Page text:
"It shakes things up a bit and adds variety. None of this is compulsory; you can get in regardless," said Ron. "There are guys who dress up every week in the different themes, and guys who have their preferred fetish and only come those nights."

"The Uniform night is very popular. Guys like to dress up, and it is very masculine to dress up in this way. The clientele is often different on those nights. For example we have "Hot Ash Night" for cigar smokers, but they may not necessarily want to dress up in leather," added Barry.

To many in the gay community who may not be familiar with an environment like the Eagle, there may be a negative connotation to the idea of a Leather Bar. Barry and Ron were eager to clear up a few misconceptions.

"Some people may have the concern that we will strip them naked and tie them to a wall or other misconceptions, like if you come you have to dress in full leather. That isn’t the case, and people have realized that after two years. We have a good mix of people, young and old," said Ron.

As well, those looking to meet new and interesting people can do so at the Eagle. There are dozens of independently owned Eagle establishments around the world, so when people hear the name they immediately know where they are going.

"If you have an eagle in your city or know what an eagle is you know what the place is going to be like. An Eagle is a leather/levy bar built for cruising, fun, respect and friendship. All the different bars around the world keep the same attitudes," Sheetz said. Gagliardi enjoys the diversity.

"We see new people come through the door every day. A lot of Europeans come here because they know what leather bars are, and they are a lot more common over there. People from Germany, Australia, the UK and so many other countries check us out to see what we are like."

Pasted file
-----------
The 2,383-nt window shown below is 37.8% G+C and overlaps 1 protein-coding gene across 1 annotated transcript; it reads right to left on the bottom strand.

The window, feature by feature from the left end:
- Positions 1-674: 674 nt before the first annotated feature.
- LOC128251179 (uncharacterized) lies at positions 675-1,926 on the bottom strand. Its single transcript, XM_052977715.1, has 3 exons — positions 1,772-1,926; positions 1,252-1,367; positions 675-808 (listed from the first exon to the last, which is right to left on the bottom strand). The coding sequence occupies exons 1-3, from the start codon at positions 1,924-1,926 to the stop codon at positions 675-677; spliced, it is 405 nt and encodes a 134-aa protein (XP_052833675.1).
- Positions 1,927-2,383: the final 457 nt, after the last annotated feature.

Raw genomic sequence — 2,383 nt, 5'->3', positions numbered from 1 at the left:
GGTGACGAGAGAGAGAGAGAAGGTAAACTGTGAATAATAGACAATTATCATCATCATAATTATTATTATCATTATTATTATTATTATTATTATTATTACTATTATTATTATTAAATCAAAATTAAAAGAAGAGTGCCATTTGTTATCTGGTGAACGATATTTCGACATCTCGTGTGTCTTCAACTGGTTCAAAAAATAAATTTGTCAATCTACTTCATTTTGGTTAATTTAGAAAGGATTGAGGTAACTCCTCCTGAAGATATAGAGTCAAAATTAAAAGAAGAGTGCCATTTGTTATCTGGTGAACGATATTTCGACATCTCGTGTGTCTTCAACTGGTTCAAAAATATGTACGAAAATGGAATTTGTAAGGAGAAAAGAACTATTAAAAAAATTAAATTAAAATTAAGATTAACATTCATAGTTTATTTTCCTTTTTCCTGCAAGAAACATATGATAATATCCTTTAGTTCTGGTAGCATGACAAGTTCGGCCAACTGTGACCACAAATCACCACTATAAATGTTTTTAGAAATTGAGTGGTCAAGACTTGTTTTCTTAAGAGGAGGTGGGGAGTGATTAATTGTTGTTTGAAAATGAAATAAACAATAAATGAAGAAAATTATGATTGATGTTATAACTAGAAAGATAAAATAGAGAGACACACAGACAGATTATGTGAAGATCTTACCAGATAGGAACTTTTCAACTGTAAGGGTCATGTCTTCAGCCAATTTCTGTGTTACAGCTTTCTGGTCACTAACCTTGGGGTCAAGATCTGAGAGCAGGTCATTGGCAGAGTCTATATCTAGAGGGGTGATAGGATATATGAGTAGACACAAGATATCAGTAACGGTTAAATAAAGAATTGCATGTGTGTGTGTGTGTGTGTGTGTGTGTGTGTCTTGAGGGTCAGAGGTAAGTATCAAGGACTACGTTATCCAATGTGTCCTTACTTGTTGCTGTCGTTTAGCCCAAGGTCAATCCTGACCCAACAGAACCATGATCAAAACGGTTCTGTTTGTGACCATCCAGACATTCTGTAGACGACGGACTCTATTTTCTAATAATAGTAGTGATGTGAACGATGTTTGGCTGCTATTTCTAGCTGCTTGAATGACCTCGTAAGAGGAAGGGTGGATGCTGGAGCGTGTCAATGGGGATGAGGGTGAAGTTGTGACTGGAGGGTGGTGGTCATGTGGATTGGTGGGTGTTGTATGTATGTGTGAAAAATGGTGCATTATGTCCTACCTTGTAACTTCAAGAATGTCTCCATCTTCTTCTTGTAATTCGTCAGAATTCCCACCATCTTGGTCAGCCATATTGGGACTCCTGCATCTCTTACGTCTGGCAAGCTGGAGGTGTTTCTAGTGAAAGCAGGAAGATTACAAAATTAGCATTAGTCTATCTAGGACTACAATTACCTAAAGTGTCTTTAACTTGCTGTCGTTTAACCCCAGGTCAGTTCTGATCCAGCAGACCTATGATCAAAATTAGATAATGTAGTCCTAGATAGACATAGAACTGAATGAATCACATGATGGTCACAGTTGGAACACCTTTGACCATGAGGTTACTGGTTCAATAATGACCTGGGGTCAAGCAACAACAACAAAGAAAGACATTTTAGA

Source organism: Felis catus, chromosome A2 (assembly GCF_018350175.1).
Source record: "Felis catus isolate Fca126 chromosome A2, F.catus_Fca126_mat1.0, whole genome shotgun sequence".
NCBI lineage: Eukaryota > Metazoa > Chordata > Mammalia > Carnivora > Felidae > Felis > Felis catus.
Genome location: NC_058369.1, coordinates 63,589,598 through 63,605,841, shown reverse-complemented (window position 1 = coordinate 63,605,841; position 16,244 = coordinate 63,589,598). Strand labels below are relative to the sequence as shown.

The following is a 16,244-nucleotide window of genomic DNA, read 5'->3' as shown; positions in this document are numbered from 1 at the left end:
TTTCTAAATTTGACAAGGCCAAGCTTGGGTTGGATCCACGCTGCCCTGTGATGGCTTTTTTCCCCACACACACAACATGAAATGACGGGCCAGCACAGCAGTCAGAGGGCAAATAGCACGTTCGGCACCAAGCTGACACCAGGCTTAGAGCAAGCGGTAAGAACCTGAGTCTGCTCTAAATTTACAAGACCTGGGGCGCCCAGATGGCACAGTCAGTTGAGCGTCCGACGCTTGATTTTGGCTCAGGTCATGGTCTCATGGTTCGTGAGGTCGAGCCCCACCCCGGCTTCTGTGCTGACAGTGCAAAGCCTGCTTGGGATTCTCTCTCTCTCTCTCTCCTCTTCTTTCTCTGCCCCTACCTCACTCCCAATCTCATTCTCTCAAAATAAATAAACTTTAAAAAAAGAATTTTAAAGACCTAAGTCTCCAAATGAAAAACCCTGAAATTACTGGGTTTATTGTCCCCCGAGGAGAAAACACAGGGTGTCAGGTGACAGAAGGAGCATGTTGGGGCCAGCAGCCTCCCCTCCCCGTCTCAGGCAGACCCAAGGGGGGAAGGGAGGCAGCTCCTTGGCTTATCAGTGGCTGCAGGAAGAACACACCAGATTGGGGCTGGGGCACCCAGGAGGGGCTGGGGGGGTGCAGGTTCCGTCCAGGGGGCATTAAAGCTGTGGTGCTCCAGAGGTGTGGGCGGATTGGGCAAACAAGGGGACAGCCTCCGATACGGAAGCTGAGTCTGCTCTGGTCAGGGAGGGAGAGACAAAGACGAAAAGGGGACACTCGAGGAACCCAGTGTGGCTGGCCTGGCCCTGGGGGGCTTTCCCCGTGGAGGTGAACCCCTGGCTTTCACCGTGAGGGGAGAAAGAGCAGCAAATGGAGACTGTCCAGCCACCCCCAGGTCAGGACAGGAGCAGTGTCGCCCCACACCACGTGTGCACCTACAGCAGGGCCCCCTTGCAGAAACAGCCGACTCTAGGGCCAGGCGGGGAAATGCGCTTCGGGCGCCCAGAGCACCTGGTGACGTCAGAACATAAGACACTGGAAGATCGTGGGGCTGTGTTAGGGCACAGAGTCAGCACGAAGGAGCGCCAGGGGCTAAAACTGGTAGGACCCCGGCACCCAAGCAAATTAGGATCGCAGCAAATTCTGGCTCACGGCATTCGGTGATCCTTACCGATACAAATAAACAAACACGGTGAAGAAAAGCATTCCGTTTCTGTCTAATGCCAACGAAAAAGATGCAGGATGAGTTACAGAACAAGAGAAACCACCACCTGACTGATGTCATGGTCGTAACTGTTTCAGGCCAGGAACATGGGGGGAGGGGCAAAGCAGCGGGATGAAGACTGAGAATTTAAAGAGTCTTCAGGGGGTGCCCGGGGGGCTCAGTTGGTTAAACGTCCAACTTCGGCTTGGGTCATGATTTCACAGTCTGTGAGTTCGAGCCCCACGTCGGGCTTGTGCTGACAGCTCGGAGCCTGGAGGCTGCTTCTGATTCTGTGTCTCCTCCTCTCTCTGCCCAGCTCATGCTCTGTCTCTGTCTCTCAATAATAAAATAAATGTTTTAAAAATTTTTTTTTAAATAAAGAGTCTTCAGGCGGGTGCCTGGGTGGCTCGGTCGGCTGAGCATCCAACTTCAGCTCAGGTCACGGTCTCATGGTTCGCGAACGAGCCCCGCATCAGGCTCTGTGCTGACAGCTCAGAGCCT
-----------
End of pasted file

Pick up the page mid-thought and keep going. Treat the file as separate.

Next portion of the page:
Community involvement is also a vital part of the Eagle. They have invited the I.S.C.C.A. to hold fundraising pool tournaments. They have several draws a year where patrons can win a leather jacket, and sell a yearly calendar featuring local patrons. The proceeds go to the SHARP foundation, the bar’s charity of choice. Barry expressed the reasons for the choice.

"We feel there is a real need to support SHARP (Shared Housing of Aids Related Patients) since they have faced cutbacks. The Calendar is so important because it is real men from Calgary who come in and do them. They know what they are doing is worthwhile because everyone knows someone who has been affected by HIV." There is a fine line about fundraising that the Eagle is careful not to cross. "You have to be careful because if guys are feeling that there is a fundraiser all the time; they get tired of that. You can overdo fundraising to the point where people don’t want to come anymore."

As Calgary’s gay community grows, and the Eagle grows, they have many plans that could be implemented in the next few years. They are considering adding a dance floor, but are also eager to start to raise the profile of Alberta’s Leather Community through participation in various events.

"In the next few years, I’d like to see us do a Mr. Eagle Calgary Leather and send the winner to the International Mr. Leather competition in Chicago or contest in Vancouver or Toronto," said Sheetz. "We are always trying to get candidates for that; hopefully it will come to fruition."

Like any bar or restaurant, the Eagle’s success boils down simply to it’s clients. Without the support of the community, there would be no Eagle.

"Our customers get the credit for our success. They guy and girls walked in the door the first day and kept coming back. It’s not so much what we have done, but what they have done for us," concluded Ron. "They put a smile on my face. Thanks to our customers and staff for getting us to two years."(GC)